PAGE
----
Broadway Fever - Spring Awakenings!April 22, 2011 - by Griffin Miller
The superstars illuminating the current Broadway season have chosen well, as you will read below. Here's hoping you, too, will choose wisely, grasshopper, and that your search will lead you to great theatrical riches. May the standing ovations be with you...
Daniel Radcliffe is a charismatic J. Pierpont Finch in How to Succeed in Business Without Really Trying -- complete with a first-rate American accent and irresistible song-and-dance-man allure. When he teams up with costar John Larroquette (Night Court; Boston Legal) for the showstopper “Grand Old Ivy” (and yes, the number involves retro football helmets and Groundhog channeling), it’s sheer musical comedy heaven. And FYI, should you have a young Harry Potter fan in the family (especially one of the female persuasion), H2$ is an OMG! must-must-must see.
Compelling at the opposite end of the spectrum is Robin Williams’ Broadway debut as the title predator (actually, equal parts pragmatic predator and philosopher on an afterlife quest) in playwright Rajiv Joseph’s Bengal Tiger at the Baghdad Zoo). Black humor, a brilliant script, a spot-on cast and a garden of ravaged topiaries make this production one the season’s most memorable -- and haunting -- experiences.
And speaking of Broadway debuts of the comic-turned-actor variety, Chris Rock is an out-and-out revelation in The Motherf**ker With the Hat alongside a powerhouse cast that includes Bobby Cannavale, Elizabeth Rodriguez, Annabella Sciorra and Yul Vazquez. Here’s hoping Rock enjoys his sojourn on Broadway enough to return to the stage whenever his schedule allows. And, lest we forget, funny guy Jim Gaffigan, who is holding his own in his first Broadway outing in That Championship Season -- not necessarily an easy feat considering his costars include Chris Noth, Brian Cox, Kiefer Sutherland (another noteworthy Broadway debut), and Jason Patric who, incidentally, happens to be the son of the late Jason Miller, the playwright who won a Pulitzer Prize for the script in 1973.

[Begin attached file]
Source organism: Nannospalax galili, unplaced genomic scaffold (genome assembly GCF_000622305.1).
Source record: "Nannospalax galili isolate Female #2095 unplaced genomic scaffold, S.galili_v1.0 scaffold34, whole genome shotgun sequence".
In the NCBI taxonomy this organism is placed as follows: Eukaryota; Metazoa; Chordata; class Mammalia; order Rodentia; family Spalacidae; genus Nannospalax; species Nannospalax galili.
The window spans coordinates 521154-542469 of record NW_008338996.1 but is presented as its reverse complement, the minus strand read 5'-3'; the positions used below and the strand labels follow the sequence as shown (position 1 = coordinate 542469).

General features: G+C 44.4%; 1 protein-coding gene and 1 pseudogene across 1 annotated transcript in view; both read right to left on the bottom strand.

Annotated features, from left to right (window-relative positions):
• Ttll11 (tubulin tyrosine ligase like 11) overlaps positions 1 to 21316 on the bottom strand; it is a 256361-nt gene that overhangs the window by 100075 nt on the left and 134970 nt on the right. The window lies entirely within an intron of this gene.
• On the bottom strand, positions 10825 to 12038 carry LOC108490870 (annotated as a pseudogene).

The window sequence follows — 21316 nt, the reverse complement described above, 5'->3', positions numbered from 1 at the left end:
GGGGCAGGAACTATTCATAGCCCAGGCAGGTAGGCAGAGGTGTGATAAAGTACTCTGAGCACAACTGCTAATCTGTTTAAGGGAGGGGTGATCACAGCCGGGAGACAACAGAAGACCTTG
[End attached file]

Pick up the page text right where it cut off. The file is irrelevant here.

Other big names making headlines this spring (in one of the most rewarding seasons in recent Broadway history, I might add) include: Oscar winner Frances McDormand, delivering a luminous tour de force performance in Good People, from another Pulitzer Prize-winning playwright, David Lindsay-Abaire; Billy Crudup, turning in a delectably eccentric performance in the exquisite revival of Tom Stoppard’s Arcadia; Tony winners Joel Grey and Sutton Foster, double-dazzling in the retro-glam Cole Porter classic, Anything Goes; Jim Belushi and Robert Sean Leonard in the comedy Born Yesterday; Edie Falco and Ben Stiller in The House of Blue Leaves; and Ellen Barkin (yet another high-profile Broadway newbie) in The Normal Heart, directed by Joel Grey.
Directed in Grey’s spare time one assumes, considering that in addition to performing in Anything Goes, he’s also been involved in a most excellent exhibit of his Manhattan photography (yes, his artistic vision spills well over the footlights). Currently on display through August 7 at the Museum of the City of New York (1220 Fifth Ave. at 103rd St.), his photos are only part of the show’s drawing power: it also taps into his acting legacy by presenting a career timeline mounted alongside photos, posters, and delightful bits of personal memorabilia, including his Oscar and Emcee costume from Cabaret.